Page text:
7:25-35 Considering the distress of those times, the unmarried state was best. Notwithstanding, the apostle does not condemn marriage. How opposite are those to the apostle Paul who forbid many to marry, and entangle them with vows to remain single, whether they ought to do so or not! He exhorts all Christians to holy indifference toward the world. As to relations; they must not set their hearts on the comforts of the state. As to afflictions; they must not indulge the sorrow of the world: even in sorrow the heart may be joyful. As to worldly enjoyments; here is not their rest. As to worldly employment; those that prosper in trade, and increase in wealth, should hold their possessions as though they held them not. As to all worldly concerns; they must keep the world out of their hearts, that they may not abuse it when they have it in their hands. All worldly things are show; nothing solid. All will be quickly gone. Wise concern about worldly interests is a duty; but to be full of care, to have anxious and perplexing care, is a sin. By this maxim the apostle solves the case whether it were advisable to marry. That condition of life is best for every man, which is best for his soul, and keeps him most clear of the cares and snares of the world. Let us reflect on the advantages and snares of our own condition in life; that we may improve the one, and escape as far as possible all injury from the other. And whatever cares press upon the mind, let time still be kept for the things of the Lord.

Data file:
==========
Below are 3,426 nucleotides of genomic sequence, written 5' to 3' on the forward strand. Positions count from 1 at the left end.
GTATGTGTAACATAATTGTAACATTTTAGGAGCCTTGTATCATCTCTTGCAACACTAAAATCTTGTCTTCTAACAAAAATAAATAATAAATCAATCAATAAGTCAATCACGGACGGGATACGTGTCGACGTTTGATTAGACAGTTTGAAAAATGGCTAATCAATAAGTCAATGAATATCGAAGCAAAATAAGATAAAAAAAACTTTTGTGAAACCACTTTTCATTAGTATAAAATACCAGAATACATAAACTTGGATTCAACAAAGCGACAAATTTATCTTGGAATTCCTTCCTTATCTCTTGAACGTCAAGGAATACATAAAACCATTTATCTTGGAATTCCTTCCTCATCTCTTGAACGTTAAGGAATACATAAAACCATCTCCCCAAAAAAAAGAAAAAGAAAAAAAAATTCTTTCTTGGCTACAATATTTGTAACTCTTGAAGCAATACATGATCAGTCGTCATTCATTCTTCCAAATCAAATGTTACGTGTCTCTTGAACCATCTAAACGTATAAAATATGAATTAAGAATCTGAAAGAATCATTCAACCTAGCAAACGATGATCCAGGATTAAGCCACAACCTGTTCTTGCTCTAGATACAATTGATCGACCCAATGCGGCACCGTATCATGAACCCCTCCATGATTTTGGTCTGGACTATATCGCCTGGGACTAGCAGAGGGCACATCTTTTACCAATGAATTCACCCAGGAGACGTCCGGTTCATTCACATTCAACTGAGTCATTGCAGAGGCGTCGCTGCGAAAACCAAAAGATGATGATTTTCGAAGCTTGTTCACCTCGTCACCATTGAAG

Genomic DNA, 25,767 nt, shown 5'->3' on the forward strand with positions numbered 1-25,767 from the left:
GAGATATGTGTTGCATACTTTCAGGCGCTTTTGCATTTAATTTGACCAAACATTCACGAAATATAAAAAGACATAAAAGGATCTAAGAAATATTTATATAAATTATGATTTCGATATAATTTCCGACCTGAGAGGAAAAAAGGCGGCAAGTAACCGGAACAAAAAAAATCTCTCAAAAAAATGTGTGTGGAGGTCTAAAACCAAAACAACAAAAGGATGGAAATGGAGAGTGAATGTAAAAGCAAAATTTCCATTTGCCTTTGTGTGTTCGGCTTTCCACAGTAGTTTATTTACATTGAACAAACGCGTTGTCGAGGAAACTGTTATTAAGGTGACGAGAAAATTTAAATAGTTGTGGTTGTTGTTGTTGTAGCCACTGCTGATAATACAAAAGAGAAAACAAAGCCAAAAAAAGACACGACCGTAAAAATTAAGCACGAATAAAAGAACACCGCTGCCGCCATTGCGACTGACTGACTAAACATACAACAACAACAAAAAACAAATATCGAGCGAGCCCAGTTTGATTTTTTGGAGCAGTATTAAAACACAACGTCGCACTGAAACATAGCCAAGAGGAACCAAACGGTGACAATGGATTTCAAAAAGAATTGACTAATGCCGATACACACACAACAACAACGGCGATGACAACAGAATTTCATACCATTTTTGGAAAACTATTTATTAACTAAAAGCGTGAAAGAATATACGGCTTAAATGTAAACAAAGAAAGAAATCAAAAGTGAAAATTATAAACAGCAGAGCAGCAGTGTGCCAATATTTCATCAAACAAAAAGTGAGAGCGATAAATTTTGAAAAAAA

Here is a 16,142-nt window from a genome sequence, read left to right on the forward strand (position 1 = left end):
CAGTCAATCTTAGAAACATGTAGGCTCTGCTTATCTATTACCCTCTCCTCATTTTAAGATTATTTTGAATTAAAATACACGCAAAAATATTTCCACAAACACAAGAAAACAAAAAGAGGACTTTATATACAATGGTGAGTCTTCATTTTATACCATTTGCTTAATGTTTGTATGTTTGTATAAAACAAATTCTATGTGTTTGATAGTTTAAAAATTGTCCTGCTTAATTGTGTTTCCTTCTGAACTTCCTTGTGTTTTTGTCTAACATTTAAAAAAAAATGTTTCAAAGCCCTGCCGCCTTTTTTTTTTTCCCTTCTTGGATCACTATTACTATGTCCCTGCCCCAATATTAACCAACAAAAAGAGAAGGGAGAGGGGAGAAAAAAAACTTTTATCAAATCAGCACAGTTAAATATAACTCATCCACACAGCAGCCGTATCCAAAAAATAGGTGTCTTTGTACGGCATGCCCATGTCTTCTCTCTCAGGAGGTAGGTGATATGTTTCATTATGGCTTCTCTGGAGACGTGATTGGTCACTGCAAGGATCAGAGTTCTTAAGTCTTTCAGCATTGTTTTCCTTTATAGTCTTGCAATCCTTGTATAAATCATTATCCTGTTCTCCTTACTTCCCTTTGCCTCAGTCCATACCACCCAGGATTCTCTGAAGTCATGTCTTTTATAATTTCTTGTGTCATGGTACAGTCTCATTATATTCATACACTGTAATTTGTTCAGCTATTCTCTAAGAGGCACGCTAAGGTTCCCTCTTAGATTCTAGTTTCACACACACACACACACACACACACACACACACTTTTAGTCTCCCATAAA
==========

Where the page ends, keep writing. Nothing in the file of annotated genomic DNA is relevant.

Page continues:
28. trouble in the flesh—Those who marry, he says, shall incur "trouble in the flesh" (that is, in their outward state, by reason of the present distress), not sin, which is the trouble of the spirit.
but I spare you—The emphasis in the Greek is on "I." My motive in advising you so is, to "spare you" such trouble in the flesh. So Alford after Calvin, Bengel, and others. Estius from Augustine explains it, "I spare you further details of the inconveniences of matrimony, lest even the incontinent may at the peril of lust be deterred from matrimony: thus I have regard for your infirmity." The antithesis in the Greek of "I … you" and "such" favors the former.